Do you remember the happier days, pre-Covid, when you could go to a community event, see friends and neighbors, and participate in a lively in-person discussion on important neighborhood and town topics? Me too.
I recently received an email inviting me and my neighbors to a District 3 Community Meeting on Sunday, October 4th. The invitation from District 3 Town Councilor, Dorothy Pam, included the following: “We have been exploring a more interactive format, but this format is what is recommended by the Town of Amherst to preserve safety and to prevent Zoom bombing. The Hosts and Panelists (Town Councilors and Speakers) can unmute one or more attendees so you will be able to ask questions and make comments. The participants list is only visible to the host and panelists.”
One thing I recall hearing from the Council president discussing Zoom webinars is that if the Town and Council were to choose a more open format for online meetings, there would be greater security concerns. Moreover, due to these security concerns, having a more open format would require additional town staffing for each meeting to serve as gatekeepers and to actively monitor the events for malicious interlopers. Given the large number of Council meetings, committee meetings, and community events on the Town calendar, the conclusion I heard is that the staffing time and costs for this would be tremendous, and not justifiable given the Town’s more pressing needs and budget constraints.
I do not disagree with this conclusion. However, I still argue that for the town events that are intended to be the most interactive and engaging for public attendees, for example, community forums and outreach meetings including District Meetings, Zoom Webinar and the Webinar settings the Town uses are too restrictive. Public participants can only see the panelists and hosts, and there is no indication of which or how many other public attendees are also “in the room.” There is often no way to ask a question or make a comment without “raising a hand” and being selected to speak and unmuted by the moderator, and the chat function, allowing the typing of messages to other attendees, is disabled. Zoom Webinar has a setting that can allow such chats.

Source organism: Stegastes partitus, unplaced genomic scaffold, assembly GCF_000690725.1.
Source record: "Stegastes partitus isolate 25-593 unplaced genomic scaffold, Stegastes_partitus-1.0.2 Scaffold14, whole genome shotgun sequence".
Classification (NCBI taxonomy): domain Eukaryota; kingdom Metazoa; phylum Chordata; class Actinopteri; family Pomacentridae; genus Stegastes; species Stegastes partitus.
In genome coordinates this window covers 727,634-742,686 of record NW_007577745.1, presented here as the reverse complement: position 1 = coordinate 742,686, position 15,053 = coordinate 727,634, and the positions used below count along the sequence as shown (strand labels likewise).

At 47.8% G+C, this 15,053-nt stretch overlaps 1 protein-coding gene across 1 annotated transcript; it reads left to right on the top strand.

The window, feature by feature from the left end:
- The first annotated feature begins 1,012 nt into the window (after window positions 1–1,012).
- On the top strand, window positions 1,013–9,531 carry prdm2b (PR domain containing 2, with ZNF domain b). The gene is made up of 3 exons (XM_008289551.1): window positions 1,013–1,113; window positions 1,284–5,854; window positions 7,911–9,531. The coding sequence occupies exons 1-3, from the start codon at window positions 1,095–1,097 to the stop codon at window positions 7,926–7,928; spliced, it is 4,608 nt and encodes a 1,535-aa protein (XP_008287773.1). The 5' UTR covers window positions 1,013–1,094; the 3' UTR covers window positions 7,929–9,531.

I ask that the Town consider providing additional staffing if that’s what’s needed to have a more open format for such outreach events. For example, I have been impressed by and enjoyed participating in the bi-monthly District 5 meetings. These meetings, which are run by the two District 5 Councilors, Shalini Bahl-Milne and Darcy DuMont, use Zoom Meeting instead of Zoom Webinar. This allows all the participants to see each other and communicate without having to go through a gatekeeper or moderator first.
Another more open format is YouTube Live. The Amherst Regional Public Schools (ARPS) have used YouTube Live successfully for a number of their public outreach events. YouTubeLive allows participants to directly submit chat questions and comments that are seen by all, and is more interactive and engaging than the Town of Amherst’s Zoom Webinar practices and current settings. For the ARPS online events, ARPS has a staff person who moderates the chats just in case and who can delete any inappropriate comments.
There are currently large uncertainties regarding COVID and when the Town of Amherst might be able to safely start having in-person meetings again. It could be many months or longer. Given this situation, I hope that the Town and Town Council will reconsider their earlier decisions and explore using a more open, engaging online platform and settings for Town forums and other community events. Even the best online format will be lacking compared to in-person interactions, but surely the Town and Council can do a little more to recapture the essence and energy of those live events it used to have.
Tracy Zafian, an Amherst resident, has participated in many Zoom webinars, Zoom meetings, and other online events, as both a host/panelist, and general attendee, for her job at UMass and in the community.